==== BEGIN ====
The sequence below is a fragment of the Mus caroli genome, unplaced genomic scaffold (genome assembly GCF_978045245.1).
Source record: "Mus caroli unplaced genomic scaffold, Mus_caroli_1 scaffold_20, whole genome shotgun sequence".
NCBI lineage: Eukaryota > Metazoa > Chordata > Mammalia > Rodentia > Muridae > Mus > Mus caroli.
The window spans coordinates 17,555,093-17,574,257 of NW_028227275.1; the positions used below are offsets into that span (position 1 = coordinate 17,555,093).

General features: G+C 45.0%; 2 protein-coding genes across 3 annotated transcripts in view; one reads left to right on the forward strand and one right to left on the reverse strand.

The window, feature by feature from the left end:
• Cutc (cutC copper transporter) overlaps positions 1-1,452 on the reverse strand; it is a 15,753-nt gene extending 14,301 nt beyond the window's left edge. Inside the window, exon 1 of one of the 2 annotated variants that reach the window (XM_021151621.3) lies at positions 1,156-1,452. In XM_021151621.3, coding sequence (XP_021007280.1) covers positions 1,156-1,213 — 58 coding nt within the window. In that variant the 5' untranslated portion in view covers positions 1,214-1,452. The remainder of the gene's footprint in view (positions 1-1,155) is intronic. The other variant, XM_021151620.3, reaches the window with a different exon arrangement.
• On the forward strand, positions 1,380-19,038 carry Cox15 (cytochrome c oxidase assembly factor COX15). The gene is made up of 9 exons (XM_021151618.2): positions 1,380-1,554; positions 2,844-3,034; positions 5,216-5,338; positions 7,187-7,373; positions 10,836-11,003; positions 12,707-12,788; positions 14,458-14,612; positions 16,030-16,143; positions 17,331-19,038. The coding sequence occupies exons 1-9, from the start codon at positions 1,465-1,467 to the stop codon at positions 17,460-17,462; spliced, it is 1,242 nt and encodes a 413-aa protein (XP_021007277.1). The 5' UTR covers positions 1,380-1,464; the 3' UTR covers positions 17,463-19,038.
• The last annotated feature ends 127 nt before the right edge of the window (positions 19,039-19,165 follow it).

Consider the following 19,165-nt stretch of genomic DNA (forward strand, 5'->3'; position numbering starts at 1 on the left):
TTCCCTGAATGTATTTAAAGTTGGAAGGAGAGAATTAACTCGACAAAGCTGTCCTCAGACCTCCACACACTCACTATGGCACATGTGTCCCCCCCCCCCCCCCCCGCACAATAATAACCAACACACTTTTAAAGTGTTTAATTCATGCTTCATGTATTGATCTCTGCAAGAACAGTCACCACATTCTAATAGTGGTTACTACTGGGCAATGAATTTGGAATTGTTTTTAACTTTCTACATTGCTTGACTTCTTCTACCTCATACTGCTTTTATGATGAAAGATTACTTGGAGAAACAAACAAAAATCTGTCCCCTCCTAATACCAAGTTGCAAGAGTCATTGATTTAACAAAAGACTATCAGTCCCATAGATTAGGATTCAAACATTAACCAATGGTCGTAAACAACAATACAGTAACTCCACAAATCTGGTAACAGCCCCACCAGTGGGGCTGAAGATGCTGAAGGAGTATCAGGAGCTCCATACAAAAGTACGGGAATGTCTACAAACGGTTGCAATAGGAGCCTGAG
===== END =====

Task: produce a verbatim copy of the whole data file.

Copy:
The sequence below is a fragment of the Mus caroli genome, unplaced genomic scaffold (genome assembly GCF_978045245.1).
Source record: "Mus caroli unplaced genomic scaffold, Mus_caroli_1 scaffold_20, whole genome shotgun sequence".
NCBI lineage: Eukaryota > Metazoa > Chordata > Mammalia > Rodentia > Muridae > Mus > Mus caroli.
The window spans coordinates 17,555,093-17,574,257 of NW_028227275.1; the positions used below are offsets into that span (position 1 = coordinate 17,555,093).

General features: G+C 45.0%; 2 protein-coding genes across 3 annotated transcripts in view; one reads left to right on the forward strand and one right to left on the reverse strand.

The window, feature by feature from the left end:
• Cutc (cutC copper transporter) overlaps positions 1-1,452 on the reverse strand; it is a 15,753-nt gene extending 14,301 nt beyond the window's left edge. Inside the window, exon 1 of one of the 2 annotated variants that reach the window (XM_021151621.3) lies at positions 1,156-1,452. In XM_021151621.3, coding sequence (XP_021007280.1) covers positions 1,156-1,213 — 58 coding nt within the window. In that variant the 5' untranslated portion in view covers positions 1,214-1,452. The remainder of the gene's footprint in view (positions 1-1,155) is intronic. The other variant, XM_021151620.3, reaches the window with a different exon arrangement.
• On the forward strand, positions 1,380-19,038 carry Cox15 (cytochrome c oxidase assembly factor COX15). The gene is made up of 9 exons (XM_021151618.2): positions 1,380-1,554; positions 2,844-3,034; positions 5,216-5,338; positions 7,187-7,373; positions 10,836-11,003; positions 12,707-12,788; positions 14,458-14,612; positions 16,030-16,143; positions 17,331-19,038. The coding sequence occupies exons 1-9, from the start codon at positions 1,465-1,467 to the stop codon at positions 17,460-17,462; spliced, it is 1,242 nt and encodes a 413-aa protein (XP_021007277.1). The 5' UTR covers positions 1,380-1,464; the 3' UTR covers positions 17,463-19,038.
• The last annotated feature ends 127 nt before the right edge of the window (positions 19,039-19,165 follow it).

Consider the following 19,165-nt stretch of genomic DNA (forward strand, 5'->3'; position numbering starts at 1 on the left):
TTCCCTGAATGTATTTAAAGTTGGAAGGAGAGAATTAACTCGACAAAGCTGTCCTCAGACCTCCACACACTCACTATGGCACATGTGTCCCCCCCCCCCCCCCCCGCACAATAATAACCAACACACTTTTAAAGTGTTTAATTCATGCTTCATGTATTGATCTCTGCAAGAACAGTCACCACATTCTAATAGTGGTTACTACTGGGCAATGAATTTGGAATTGTTTTTAACTTTCTACATTGCTTGACTTCTTCTACCTCATACTGCTTTTATGATGAAAGATTACTTGGAGAAACAAACAAAAATCTGTCCCCTCCTAATACCAAGTTGCAAGAGTCATTGATTTAACAAAAGACTATCAGTCCCATAGATTAGGATTCAAACATTAACCAATGGTCGTAAACAACAATACAGTAACTCCACAAATCTGGTAACAGCCCCACCAGTGGGGCTGAAGATGCTGAAGGAGTATCAGGAGCTCCATACAAAAGTACGGGAATGTCTACAAACGGTTGCAATAGGAGCCTGAG